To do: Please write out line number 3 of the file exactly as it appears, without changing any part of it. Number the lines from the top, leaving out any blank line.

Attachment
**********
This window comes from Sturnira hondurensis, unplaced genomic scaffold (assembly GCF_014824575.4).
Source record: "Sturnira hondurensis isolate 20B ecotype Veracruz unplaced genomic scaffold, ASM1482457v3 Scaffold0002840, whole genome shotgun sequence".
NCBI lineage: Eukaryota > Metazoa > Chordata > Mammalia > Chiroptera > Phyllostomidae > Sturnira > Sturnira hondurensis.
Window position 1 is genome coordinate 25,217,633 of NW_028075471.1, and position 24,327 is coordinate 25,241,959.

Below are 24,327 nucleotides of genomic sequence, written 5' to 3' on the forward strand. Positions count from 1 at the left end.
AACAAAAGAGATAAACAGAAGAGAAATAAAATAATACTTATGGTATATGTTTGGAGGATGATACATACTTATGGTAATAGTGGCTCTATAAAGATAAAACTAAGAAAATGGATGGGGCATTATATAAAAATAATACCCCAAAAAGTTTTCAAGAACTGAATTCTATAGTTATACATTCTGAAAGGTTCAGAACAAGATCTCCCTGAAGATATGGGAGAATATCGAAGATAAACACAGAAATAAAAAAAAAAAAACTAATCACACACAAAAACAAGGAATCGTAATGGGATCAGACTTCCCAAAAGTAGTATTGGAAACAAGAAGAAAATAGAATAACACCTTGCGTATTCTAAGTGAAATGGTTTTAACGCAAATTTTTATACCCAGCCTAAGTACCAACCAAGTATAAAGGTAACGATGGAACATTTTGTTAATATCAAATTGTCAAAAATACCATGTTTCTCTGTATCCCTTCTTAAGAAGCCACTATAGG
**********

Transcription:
NCBI lineage: Eukaryota > Metazoa > Chordata > Mammalia > Chiroptera > Phyllostomidae > Sturnira > Sturnira hondurensis.